I know this is a solemn way to come back from my long hiatus, but this letter is something I have been wanting to write for a very long time. The reason why it took me so long to write because it is very personal and I was afraid of being judged but it something I wish to share because I know I am not the only person who has been bullied. Many people are bullied in their lifetime some more intense than others. The way I was bullied wasn’t extremely blatant to me at the time to be labeled as bullying. The things said to me were blunt and rude but always done in a joking way. It wasn’t until I sat through several therapy sessions that I realized I was bullied and it had significantly impacted my body-image and self-esteem. Writing has been a way for me to say things I could never say in person. It is time for me to let this go. I will never forget it, but I need to forgive them for my own sanity. So, these are the words I want to say.
To the Boys Who Bullied Me in Middle-School,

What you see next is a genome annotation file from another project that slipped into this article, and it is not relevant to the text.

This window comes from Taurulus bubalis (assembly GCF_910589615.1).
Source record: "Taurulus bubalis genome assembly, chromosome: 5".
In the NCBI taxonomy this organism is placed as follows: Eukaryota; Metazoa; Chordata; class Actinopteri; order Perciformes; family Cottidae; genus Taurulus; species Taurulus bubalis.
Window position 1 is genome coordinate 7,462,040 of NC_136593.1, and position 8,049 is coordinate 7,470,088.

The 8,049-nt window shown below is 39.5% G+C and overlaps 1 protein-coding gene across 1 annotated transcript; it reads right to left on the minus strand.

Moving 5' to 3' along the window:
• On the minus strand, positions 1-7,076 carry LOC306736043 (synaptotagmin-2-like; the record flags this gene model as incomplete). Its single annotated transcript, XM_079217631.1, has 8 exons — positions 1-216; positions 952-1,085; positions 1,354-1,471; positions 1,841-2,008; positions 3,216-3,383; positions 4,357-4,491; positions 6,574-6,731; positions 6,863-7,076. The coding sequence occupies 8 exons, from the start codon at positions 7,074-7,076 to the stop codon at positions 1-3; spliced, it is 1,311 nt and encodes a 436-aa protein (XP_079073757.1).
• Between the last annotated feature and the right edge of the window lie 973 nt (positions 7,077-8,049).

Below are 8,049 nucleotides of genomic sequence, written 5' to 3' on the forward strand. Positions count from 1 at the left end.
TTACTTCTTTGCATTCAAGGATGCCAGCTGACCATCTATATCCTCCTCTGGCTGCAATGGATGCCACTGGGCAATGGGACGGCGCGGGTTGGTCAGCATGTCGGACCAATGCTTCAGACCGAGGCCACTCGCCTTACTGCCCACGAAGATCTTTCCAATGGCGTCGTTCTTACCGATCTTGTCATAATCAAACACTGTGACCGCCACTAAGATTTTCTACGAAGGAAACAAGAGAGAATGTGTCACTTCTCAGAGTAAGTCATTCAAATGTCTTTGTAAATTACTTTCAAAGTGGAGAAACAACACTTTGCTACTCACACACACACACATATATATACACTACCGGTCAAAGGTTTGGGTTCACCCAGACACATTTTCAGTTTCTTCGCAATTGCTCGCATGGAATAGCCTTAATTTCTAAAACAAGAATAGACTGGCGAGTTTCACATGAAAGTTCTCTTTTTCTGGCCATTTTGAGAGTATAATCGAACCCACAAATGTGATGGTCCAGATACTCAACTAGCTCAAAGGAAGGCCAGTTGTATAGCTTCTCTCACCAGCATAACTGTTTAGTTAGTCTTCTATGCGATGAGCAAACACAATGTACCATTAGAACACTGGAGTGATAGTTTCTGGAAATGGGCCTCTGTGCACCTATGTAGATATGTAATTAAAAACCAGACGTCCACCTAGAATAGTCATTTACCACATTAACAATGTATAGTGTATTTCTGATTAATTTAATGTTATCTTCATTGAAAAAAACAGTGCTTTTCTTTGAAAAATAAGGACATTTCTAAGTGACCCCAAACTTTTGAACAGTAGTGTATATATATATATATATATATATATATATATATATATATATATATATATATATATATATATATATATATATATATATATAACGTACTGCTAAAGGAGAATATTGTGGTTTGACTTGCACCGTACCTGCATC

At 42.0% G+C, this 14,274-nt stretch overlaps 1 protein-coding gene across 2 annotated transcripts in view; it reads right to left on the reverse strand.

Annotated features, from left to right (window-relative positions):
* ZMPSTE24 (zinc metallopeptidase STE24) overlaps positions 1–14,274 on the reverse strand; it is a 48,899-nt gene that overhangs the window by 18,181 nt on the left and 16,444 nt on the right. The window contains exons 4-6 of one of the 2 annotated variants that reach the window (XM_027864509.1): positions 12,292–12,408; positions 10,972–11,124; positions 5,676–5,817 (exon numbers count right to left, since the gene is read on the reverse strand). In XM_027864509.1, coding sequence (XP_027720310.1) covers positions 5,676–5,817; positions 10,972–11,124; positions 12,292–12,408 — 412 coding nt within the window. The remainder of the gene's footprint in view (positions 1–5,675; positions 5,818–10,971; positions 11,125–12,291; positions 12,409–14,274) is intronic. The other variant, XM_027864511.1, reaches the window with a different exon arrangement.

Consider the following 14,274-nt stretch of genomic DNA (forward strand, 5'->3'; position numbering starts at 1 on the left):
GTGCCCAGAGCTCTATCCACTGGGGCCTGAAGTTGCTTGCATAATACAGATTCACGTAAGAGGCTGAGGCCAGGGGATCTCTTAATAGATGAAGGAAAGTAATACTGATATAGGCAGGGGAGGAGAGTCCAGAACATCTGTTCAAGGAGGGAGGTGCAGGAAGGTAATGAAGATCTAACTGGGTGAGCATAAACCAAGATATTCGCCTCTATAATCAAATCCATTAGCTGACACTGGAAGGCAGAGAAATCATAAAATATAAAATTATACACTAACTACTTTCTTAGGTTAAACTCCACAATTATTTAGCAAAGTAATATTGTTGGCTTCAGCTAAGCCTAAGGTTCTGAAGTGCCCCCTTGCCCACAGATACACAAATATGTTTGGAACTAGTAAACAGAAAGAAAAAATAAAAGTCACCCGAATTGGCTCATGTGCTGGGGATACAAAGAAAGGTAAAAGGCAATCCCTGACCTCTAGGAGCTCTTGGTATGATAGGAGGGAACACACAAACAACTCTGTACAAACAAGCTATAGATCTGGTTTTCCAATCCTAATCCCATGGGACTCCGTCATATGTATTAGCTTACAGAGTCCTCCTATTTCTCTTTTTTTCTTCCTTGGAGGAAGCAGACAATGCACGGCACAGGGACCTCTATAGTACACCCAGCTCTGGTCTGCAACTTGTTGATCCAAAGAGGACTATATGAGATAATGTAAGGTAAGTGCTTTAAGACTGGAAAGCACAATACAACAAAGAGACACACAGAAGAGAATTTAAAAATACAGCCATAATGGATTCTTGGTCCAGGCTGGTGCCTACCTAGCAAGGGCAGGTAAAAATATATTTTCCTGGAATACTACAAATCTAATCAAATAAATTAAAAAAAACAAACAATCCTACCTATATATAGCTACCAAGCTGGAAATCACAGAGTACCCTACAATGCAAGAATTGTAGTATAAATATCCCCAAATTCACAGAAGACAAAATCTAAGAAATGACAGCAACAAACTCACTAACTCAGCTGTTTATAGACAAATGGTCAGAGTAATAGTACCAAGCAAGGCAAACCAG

Yes, I still think about the things you said, even though you probably didn’t give your words a second thought. They have haunted me for a long time. I would have never called you a bully at age twelve because you were a boy. You were someone I was taught to impress. You called me fat. You called me ugly. You made fun of how slow I ran. It wasn’t creative, but it didn’t have to be I equated all of those words with worthlessness. Those words automatically translated in my mind were: you are worthless. Society taught me to pretty and thin to attract the male gaze. Just becoming a teenager, I began to find boys attractive. At the time, I may have thought some of you were cute and all wanted was your approval. A smile. A compliment. You called me names. While the other girls received your “googoo” eyes, all I could think of is I want to pretty and thin like them so boys would like me. I would finally feel worth something. It never ended. In high-school, I received some taunts from you still when we crossed paths but they slowly faded away as I faded too. I became nothing in hopes of impressing you and every other boy I knew. Finally, when I saw you nothing happened. You probably matured and realized your stupidity, however, I thought it was because I was thin and thin was beautiful. I went into treatment for my eating disorder and realized that the only person I need approval from is myself. I have to love the person looking back at me in the mirror. The things you said to me didn’t mean anything. You probably weren’t even thinking when you said what you said. You were ignorant middle-school boys. It wasn’t your fault that society didn’t teach you to hold your tongue. If you read this, I hope that you realize that what you did when you were young significantly affected me and you can teach your children not to say mean things to others because words actually can hurt. Your words still affect me today. Being in college, I now stand next to boys pre-occupied with the idea that they disapprove of the way I look. Our negative relationships in middle-school now cause me to feel significantly uncomfortable around guys since the one’s I’ve known since I was young constantly reminded me of my worthlessness. No this isn’t the sole reason why my self-hatred developed along with my body dysmorphic disorder and eating disorder but it definitely impacted it. It will take me a long time to fully internalize the facts I stated earlier. I can’t wait for the day I feel comfortable in who I am and I no longer seek validation from others especially men. Lastly, thank you for making me stronger. I have come a long way since my self-loathing middle-school self and one day I will be where I want to be.